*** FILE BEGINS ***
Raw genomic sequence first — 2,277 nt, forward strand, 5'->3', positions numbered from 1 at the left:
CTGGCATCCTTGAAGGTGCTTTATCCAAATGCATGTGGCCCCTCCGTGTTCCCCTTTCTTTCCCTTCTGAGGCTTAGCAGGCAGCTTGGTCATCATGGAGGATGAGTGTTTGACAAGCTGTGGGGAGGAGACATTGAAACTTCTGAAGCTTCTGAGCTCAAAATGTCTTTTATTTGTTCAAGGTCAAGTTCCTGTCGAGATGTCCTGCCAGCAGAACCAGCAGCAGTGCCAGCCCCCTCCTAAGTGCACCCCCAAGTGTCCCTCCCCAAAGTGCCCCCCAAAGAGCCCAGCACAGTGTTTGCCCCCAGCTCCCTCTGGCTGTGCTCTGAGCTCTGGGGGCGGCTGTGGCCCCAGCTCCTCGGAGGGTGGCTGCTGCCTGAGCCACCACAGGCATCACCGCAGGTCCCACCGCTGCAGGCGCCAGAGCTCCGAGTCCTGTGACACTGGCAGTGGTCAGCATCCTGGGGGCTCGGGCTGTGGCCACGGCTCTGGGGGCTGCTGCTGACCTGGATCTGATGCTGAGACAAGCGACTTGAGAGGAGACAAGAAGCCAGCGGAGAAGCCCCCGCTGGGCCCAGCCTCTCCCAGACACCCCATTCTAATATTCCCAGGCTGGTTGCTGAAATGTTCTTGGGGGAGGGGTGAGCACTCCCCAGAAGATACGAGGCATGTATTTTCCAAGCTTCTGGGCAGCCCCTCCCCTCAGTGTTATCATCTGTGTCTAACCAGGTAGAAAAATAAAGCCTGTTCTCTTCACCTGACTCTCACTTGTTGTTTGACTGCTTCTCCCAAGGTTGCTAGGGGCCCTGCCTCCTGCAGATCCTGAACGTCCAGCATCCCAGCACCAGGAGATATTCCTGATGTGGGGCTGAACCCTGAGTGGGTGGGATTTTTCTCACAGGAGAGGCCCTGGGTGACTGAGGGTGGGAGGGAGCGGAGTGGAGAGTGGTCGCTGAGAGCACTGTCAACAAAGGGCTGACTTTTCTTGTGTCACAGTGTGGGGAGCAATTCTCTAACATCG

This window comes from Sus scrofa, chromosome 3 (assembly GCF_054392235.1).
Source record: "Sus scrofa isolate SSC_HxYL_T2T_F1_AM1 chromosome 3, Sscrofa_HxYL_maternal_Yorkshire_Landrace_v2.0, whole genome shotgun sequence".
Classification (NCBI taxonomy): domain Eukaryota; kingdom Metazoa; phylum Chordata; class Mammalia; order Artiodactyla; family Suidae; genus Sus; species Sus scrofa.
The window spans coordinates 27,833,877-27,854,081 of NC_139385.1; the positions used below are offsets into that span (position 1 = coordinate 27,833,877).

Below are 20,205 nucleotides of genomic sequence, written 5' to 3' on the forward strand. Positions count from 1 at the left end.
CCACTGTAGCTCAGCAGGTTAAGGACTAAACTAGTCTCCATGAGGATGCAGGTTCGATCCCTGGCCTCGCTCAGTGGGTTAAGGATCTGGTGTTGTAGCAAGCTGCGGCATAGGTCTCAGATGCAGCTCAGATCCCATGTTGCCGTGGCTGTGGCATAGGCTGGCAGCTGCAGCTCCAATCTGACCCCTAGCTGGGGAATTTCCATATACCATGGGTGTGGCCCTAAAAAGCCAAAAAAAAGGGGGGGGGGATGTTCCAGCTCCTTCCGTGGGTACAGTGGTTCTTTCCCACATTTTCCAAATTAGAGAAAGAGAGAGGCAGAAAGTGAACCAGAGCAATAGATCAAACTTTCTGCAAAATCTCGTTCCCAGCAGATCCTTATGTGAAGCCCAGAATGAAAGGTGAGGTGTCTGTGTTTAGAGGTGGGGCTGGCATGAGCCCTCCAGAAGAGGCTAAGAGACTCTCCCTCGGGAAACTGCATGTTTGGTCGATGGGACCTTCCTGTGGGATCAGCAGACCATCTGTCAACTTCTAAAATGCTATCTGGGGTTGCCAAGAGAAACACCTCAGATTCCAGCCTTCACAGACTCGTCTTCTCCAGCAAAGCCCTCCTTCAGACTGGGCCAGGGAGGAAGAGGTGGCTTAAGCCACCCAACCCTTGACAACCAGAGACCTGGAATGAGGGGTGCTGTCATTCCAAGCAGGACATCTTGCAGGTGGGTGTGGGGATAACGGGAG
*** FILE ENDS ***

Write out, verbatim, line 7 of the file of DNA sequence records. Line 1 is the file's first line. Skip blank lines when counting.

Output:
Below are 20,205 nucleotides of genomic sequence, written 5' to 3' on the forward strand. Positions count from 1 at the left end.